‘Cheap way out’: Richmond football boss left frustrated by AFL fine

Tigers football boss Neil Balme says he’s been left frustrated by the recent AFL-imposed sanction handed to his club, saying the fact teams have to foot the bill for lack of player whereabouts information is a “pretty cheap way out”.

Richmond was one of four clubs fined on Thursday for failing to follow anti-doping whereabouts rules for multiple players on an end-of-season trip.

The AFL fined the Tigers — as well as the Western Bulldogs — $2500, while the Demons copped a $5000 sanction. Carlton copped the biggest fine ($10,000) for failing to provide complete information.

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Balme confirmed the Tigers were fined due to one player “not being where he said he was going to be”.

The whereabouts system is a key part of ASADA’s anti-doping regime and in the AFL, it’s the responsibility of the clubs to keep the information up to date. It means ASADA can conduct out-of-competition tests without warning.

If an athlete is unavailable for testing, in some cases it can count as an anti-doping violation and lead to a ban.

Neil Balme’s Richmond was one of four clubs fined. Picture: Scott Barbour

Neil Balme’s Richmond was one of four clubs fined. Picture: Scott BarbourSource: AAP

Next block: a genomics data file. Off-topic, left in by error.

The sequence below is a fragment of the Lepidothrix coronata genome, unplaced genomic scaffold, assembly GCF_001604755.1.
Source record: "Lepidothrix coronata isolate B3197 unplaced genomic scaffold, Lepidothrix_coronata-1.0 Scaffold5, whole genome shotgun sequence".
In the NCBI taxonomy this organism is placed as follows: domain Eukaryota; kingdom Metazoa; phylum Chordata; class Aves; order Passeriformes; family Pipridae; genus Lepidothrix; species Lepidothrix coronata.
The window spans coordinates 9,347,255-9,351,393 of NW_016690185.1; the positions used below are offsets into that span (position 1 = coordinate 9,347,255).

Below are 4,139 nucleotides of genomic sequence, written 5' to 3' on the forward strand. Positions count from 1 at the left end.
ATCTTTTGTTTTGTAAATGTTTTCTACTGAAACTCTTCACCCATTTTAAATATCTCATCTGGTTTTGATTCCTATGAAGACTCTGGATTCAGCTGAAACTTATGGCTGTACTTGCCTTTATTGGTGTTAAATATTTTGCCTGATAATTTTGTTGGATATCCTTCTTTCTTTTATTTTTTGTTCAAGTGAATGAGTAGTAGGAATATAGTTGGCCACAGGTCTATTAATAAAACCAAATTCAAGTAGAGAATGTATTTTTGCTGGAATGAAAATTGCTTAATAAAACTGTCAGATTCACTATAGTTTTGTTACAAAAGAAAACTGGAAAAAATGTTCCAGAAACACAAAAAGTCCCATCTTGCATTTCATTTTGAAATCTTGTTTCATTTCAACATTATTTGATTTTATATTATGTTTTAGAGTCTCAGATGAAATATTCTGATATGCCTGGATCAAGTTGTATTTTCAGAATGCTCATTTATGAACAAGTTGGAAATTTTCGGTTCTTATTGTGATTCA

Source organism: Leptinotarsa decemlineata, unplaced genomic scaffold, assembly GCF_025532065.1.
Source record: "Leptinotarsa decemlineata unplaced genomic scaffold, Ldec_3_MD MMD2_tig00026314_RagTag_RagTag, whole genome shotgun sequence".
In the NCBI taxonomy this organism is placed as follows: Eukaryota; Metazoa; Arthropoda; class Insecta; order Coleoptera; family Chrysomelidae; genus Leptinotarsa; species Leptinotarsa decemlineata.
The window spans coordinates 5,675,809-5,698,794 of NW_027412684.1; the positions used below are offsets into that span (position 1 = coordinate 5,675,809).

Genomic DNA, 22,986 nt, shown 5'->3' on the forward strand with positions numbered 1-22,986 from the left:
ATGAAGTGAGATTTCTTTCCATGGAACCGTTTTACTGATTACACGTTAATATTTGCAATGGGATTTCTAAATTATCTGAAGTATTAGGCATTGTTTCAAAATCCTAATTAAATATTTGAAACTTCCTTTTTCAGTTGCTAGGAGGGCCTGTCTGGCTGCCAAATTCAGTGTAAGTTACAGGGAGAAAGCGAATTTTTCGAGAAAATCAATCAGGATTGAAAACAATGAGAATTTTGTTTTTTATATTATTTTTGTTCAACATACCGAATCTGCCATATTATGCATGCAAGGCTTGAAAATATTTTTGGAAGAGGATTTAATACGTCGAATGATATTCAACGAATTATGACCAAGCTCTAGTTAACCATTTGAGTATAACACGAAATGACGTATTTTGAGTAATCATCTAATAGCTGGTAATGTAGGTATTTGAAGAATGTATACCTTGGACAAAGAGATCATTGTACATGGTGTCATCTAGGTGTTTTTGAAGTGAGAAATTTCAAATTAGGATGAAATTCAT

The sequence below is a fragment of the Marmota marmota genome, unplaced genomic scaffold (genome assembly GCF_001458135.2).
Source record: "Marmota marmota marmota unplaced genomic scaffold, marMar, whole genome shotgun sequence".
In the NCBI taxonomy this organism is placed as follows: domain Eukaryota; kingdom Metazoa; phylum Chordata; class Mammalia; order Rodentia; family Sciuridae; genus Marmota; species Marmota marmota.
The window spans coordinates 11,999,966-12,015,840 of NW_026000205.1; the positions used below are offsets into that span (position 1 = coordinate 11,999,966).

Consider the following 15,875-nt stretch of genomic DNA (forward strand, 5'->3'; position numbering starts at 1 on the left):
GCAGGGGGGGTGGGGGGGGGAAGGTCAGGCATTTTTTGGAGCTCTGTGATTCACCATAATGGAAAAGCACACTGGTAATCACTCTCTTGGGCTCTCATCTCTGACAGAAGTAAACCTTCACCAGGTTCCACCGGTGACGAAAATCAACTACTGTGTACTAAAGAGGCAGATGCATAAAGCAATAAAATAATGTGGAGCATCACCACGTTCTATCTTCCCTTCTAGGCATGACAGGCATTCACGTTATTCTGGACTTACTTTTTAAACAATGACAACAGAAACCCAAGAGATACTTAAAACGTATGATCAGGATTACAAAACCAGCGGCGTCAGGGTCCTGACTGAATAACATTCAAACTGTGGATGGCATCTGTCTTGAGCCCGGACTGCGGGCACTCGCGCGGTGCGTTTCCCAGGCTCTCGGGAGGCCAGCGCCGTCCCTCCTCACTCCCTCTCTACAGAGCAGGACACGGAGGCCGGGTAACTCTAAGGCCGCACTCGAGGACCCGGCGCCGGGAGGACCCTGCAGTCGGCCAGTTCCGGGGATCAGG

AFL general counsel Andrew Dillon said it was the responsibility of all clubs to constantly ensure that whereabouts requirements were met at all times.

But Balme said that reasoning didn’t sit comfortably with him.

“There’s a set-up for the drug stuff, the WADA stuff, that says ‘we need to know where everyone is in the off-season just in case they’re doing something wrong’, which I kind of understand. But I don’t think there’s any suggestion that any of these players, who weren’t where they thought they were going to be, were actually taking drugs,” Balme told SEN Breakfast.

“If they fine them for not being somewhere, I think they need to go through the process of actually testing them for drugs, because I think — and I’m a bit disingenuous, I reckon — but the fact that it is the club’s responsibility is a pretty cheap way out as well.

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“The Players’ Association and the AFL negotiate time off for the players, which they get and it’s significant and they need it and we make sure it works. But then they say it is our responsibility for the player to tell someone where they are during that time and if a player doesn’t tell someone where they are, then it’s our problem.

“I’m not quite sure how we’re supposed to fix that.”

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‘We can be a good duo’

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However Balme said he understood why the AFL puts the onus on clubs.

“It’s a much easier way to control — and the players do totally understand and I accept the fact that whereabouts is an important thing because there may be one in a million players who does do something in terms of performance-enhancing drugs,” he said.

“Fortunately, I don’t think we have anything like a problem in that area.”

— with AAP

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